‘In 1984, I was 33 years old,’ he wrote. ‘I was arrogant, judgmental, narcissistic and very full of myself. I was not as interested in justice as I was in winning.’

Stroud, 63, wrote the letter after the state ruled that Ford was not entitled to receive $330,000 in compensation for his time spent behind bars because he could not prove he did not know about the killing before it was carried out.


Ford was accused of shooting Isadore Rozeman, a Shreveport jeweler and watchmaker for whom Mr Ford had done occasional yard work, in 1983 and was convicted the following year.


From behind bars, Ford continued to protest his innocence.

Then in 2013, State District Judge Ramona Emanuel voided the conviction and sentence based on an informant claiming that another man, Jake Robinson, had confessed to killing Rozeman.

Robinson, along with his brother Henry, had been eyed by investigators in relation to the killing but have never been charged in Rozeman’s death. They have since been indicted in other murders.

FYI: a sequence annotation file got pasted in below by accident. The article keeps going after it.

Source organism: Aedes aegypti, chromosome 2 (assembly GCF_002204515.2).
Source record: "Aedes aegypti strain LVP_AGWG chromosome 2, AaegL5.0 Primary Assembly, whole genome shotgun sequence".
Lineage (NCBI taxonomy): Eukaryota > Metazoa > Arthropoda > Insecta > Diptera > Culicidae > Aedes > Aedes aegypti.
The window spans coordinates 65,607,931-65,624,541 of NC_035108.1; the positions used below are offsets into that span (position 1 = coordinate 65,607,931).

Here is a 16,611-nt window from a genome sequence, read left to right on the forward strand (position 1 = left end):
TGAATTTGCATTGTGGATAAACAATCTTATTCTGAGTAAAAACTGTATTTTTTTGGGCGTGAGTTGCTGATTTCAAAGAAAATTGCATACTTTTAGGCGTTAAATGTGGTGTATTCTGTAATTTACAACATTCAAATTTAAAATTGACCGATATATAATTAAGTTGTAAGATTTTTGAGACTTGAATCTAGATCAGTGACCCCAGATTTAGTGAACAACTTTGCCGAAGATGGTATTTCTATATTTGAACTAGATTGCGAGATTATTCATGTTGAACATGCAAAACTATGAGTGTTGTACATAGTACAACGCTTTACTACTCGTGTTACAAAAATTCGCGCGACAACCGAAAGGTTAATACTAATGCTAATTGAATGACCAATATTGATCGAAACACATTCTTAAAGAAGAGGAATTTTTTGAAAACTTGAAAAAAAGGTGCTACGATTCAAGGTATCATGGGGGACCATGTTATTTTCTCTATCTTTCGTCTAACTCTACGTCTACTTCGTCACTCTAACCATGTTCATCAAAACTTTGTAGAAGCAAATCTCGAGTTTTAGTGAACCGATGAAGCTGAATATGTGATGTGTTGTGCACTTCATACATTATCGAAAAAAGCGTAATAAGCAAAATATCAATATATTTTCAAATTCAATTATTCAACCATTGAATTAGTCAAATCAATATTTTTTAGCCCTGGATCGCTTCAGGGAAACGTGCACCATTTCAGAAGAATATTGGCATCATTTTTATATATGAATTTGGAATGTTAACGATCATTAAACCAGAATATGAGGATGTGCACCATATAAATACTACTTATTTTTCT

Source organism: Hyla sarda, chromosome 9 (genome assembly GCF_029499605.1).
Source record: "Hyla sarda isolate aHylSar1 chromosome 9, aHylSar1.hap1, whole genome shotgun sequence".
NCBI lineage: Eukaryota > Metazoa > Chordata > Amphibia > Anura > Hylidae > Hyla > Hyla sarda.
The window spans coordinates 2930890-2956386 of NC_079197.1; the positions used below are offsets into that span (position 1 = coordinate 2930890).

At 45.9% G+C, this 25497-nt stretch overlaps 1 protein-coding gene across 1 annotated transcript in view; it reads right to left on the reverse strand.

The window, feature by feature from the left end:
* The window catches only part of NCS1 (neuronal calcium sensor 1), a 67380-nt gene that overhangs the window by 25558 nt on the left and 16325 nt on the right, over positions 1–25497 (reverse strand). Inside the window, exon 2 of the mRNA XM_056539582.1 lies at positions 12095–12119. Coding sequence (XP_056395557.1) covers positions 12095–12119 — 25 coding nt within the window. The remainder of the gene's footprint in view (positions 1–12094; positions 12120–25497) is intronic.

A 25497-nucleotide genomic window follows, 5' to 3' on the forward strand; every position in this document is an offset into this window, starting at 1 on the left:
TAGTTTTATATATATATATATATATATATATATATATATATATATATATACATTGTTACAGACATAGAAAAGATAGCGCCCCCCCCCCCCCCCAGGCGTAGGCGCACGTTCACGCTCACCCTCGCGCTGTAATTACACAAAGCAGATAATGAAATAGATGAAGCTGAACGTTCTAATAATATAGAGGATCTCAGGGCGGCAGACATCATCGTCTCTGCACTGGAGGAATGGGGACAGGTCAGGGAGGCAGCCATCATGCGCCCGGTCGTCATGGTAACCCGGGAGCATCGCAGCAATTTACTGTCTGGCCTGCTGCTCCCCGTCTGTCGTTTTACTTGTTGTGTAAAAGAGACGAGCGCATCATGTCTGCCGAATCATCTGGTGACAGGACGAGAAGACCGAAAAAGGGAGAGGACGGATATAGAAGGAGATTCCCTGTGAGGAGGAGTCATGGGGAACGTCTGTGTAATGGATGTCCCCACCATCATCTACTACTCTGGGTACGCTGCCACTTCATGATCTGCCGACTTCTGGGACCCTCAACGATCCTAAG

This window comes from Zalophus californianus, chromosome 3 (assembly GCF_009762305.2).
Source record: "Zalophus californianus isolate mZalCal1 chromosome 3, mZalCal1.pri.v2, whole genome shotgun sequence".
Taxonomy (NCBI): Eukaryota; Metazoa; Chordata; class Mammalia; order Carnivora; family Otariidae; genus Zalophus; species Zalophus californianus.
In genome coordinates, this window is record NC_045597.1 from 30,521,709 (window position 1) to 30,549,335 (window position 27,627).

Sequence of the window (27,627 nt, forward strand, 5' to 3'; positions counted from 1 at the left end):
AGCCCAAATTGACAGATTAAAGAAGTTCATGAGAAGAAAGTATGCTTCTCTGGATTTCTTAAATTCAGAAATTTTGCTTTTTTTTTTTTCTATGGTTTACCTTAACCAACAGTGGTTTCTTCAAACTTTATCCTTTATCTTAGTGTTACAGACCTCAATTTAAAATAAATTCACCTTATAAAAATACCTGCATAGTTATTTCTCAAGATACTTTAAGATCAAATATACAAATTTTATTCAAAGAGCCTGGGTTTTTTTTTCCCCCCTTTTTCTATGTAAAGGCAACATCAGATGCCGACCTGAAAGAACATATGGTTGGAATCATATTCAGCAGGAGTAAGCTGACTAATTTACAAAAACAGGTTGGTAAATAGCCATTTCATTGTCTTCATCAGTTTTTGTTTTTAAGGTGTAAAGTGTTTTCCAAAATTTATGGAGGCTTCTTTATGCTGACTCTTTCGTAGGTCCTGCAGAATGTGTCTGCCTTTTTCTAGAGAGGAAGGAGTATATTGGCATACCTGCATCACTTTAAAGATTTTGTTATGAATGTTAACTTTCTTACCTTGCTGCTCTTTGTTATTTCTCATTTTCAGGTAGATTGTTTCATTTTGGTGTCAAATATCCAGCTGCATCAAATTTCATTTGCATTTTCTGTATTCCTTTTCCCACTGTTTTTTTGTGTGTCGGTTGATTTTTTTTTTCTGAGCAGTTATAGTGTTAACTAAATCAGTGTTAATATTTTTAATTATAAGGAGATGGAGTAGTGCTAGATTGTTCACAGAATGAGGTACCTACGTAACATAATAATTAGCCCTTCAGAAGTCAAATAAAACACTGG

‘My fault was that I was too passive,’ Stroud said in his letter last month. ‘Had I been more inquisitive, perhaps the evidence would have come to light years ago…

‘I did not hide evidence, I simply did not seriously consider that sufficient information may have been out there that could have led to a different conclusion. And that omission is on me.’

He added that the odds were stacked against Ford, whose attorneys were inexperienced in criminal law. Ford, who is black, also faced an all-white jury.

‘I apologize to Glenn Ford for all the misery I have caused him and his family,’ Stroud wrote. ‘I apologize to the family of Mr. Rozeman for giving them the false hope of some closure.’

Ford walked free from Louisiana State Penitentiary in Angola on March 11, 2014, wearing a jean jacket, sweater and beanie hat and carrying all of his worldly possessions in two tiny boxes.


Prison officials gave the then-64-year-old a debit card worth just $20. That, along with the money that he had in his bank account, left Mr Ford with a paltry $20.24 to his name.